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Fun fact: these days lots of Amish work in technological fields, they have had to move with the times to make money and provide for their families. They just don't use any technology in their home lives is all.

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Quote:
Original post by M2tM
Yes, let me also say that a one year development cycle is not something that can be bought easily. [...]


Well, there is a very good reason why 9 women can't have a baby in 1 month.
More programmers isn't necessarily going to help you. A MMO can release in as little as 3-4 months, if you downgrade the requirements...

You should start with the design of the MMO because unless you nail your major decisions soon, the estimate is anywhere from 300 to 1000000 USD per month.

All you need is a colocated server and bandwith for the smallest of project types monthly. A good machine can probably handle 1000 users, if well written.

Key words, outsourcing, pay good money to architects/designers, especially if you are a coder or a guru ;).

About that report, isn't alarming you that style of "this market is going to be worth 100 zillions by 2012" ? I find that hard to believe if you are indeed who you say you are.

my 2 cents

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A critical factor nobody's mentioned yet are support costs:

Technical support (for hardware)
Customer support (for billing / enquiries)
Game support (for in-game assistance / bug-rescues)

Don't make the mistake of assuming your only company outgoings will be your hosting, rent and utility bills once development is finished.

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Guest Anonymous Poster
You might assume that you can just throw money at something (a MMORPG project) and get it done, but you would be wrong. It takes several key people (game designer, main programmer,network/cluster expert) who often have to have been doing the design for years ahead of the ramp up. A MMORPG is a fricken three ring circus and failure at any point (via misdesign) can sink it or delay it interminably. The design must be pretty much worked out ahead of time and planned to handle all the complicated problems inherant in an MMORPG. If you dont already have the key people lined up (and their design consolidated), dont expect to simply be able to buy them for this '1 year' project (it will take that long just for them to get their heads together to beat out the detailed design).

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Quote:
Original post by jungolaya
Quote:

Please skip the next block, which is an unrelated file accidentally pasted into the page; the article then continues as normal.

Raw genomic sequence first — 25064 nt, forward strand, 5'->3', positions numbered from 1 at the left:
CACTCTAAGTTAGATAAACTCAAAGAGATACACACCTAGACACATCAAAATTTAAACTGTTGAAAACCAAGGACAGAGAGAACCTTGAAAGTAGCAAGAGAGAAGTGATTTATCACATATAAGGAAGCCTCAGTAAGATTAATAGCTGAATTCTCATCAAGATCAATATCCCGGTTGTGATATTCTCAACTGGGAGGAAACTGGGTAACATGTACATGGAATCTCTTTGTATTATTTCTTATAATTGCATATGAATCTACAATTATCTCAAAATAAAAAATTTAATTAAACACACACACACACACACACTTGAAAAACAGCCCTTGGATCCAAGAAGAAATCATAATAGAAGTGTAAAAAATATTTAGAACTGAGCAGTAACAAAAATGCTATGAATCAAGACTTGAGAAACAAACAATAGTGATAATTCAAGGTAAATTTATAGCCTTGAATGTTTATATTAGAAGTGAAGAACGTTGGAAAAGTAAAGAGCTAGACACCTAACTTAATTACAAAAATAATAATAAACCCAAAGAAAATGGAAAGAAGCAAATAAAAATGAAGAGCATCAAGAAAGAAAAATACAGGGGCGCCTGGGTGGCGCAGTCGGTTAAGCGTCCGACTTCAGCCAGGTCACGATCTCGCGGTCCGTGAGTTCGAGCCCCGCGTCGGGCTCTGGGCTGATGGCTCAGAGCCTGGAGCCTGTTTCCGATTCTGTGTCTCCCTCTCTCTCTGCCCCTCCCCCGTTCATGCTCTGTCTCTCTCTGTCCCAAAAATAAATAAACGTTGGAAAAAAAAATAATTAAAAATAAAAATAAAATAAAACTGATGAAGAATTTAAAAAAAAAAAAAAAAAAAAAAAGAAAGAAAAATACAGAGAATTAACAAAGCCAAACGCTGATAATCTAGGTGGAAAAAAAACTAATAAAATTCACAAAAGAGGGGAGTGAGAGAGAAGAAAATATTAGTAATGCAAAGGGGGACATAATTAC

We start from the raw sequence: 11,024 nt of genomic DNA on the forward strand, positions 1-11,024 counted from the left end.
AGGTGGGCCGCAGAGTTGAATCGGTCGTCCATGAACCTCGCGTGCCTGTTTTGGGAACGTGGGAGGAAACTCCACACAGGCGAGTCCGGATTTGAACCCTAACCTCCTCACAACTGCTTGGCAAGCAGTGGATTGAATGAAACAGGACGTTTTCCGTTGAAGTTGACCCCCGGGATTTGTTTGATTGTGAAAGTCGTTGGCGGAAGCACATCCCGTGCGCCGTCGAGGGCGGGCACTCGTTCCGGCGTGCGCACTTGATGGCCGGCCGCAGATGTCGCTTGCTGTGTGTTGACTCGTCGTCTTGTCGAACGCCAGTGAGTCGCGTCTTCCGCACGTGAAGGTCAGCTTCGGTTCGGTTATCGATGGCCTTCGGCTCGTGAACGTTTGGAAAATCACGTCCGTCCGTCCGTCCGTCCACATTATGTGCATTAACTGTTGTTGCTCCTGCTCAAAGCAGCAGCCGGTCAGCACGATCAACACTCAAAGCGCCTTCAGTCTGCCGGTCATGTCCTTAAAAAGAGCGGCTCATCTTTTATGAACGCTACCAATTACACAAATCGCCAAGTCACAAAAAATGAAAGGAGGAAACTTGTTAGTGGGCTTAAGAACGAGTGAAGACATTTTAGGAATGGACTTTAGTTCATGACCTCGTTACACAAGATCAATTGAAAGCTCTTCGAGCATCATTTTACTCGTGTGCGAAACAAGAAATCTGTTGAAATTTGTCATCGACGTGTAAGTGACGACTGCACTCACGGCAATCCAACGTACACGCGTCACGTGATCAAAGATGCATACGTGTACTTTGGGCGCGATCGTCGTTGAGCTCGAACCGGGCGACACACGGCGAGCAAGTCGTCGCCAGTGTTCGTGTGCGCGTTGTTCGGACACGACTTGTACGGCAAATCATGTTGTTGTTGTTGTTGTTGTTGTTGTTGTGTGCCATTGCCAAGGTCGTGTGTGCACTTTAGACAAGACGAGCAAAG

Original post by idinkin
Read this: http://www.igda.org/online/IGDA_PSW_Whitepaper_2004.pdf.


Holy Crap! Thanks dude...that's exactly what I was looking for!


The reason everyone's panties are in a bunch is because you could have easily found that information yourself, had you done research. A "bank manager" usually knows to do that. IGDA is one of the first places I looked.

Now, why couldn't anyone answer your question? Because you said you want to make "a mmo". Not what kind of MMO, not whether you're creating your own engine and hosting in-house, or whether you're using Ogre3D and Blender. You said your dev time will take a year, which either means you have no clue what you're doing or that you're good friends with John Carmack.

All I can give you is what it's costing me, and we're doing niche small budget with everyone working for free.

$25,000 for development and launch, including lawyers and accountant costs.
It isn't certain what the live bandwidth costs will be, but it's estimated to be $1 per player per month.

That's more an answer than you should get, Mr. "Dude" Bank Manager. ;p


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Quote:
Original post by Anonymous Poster
You might assume that you can just throw money at something (a MMORPG project) and get it done, but you would be wrong. It takes several key people (game designer, main programmer,network/cluster expert) who often have to have been doing the design for years ahead of the ramp up. A MMORPG is a fricken three ring circus and failure at any point (via misdesign) can sink it or delay it interminably. The design must be pretty much worked out ahead of time and planned to handle all the complicated problems inherant in an MMORPG. If you dont already have the key people lined up (and their design consolidated), dont expect to simply be able to buy them for this '1 year' project (it will take that long just for them to get their heads together to beat out the detailed design).


Quoted for Truth.

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No one has mentioned some of the most expensive portions of making an MMO.

Media creation- producing source art, in game models, game world, etc is very expensive on an MMO project.
Advertisement- without this, how will people know about the MMO? adverts are very expensive.

You said:
-develop a high-end mmo using a licensed engine (assuming 1 yr dev)

Does a licensed engine mean a middleware solution as well? The solutions out there are not cheap, and you maybe be suprised at how much is actually does cost.

Development of an MMO off a basic codebase in a single? Very possible. It will just fit in with most the other MMOs floating around with half the population they bottomlined in their plans.

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The reason I didn't mention the art is because he hasn't mentioned what kind of MMO he's making. If he's decided to license the rights to Order of the Stick ( http://www.giantitp.com/cgi-bin/GiantITP/ootscript ), then his art costs will be minimal. ;)

Really, the cost of the thing depends on what it is you want to make.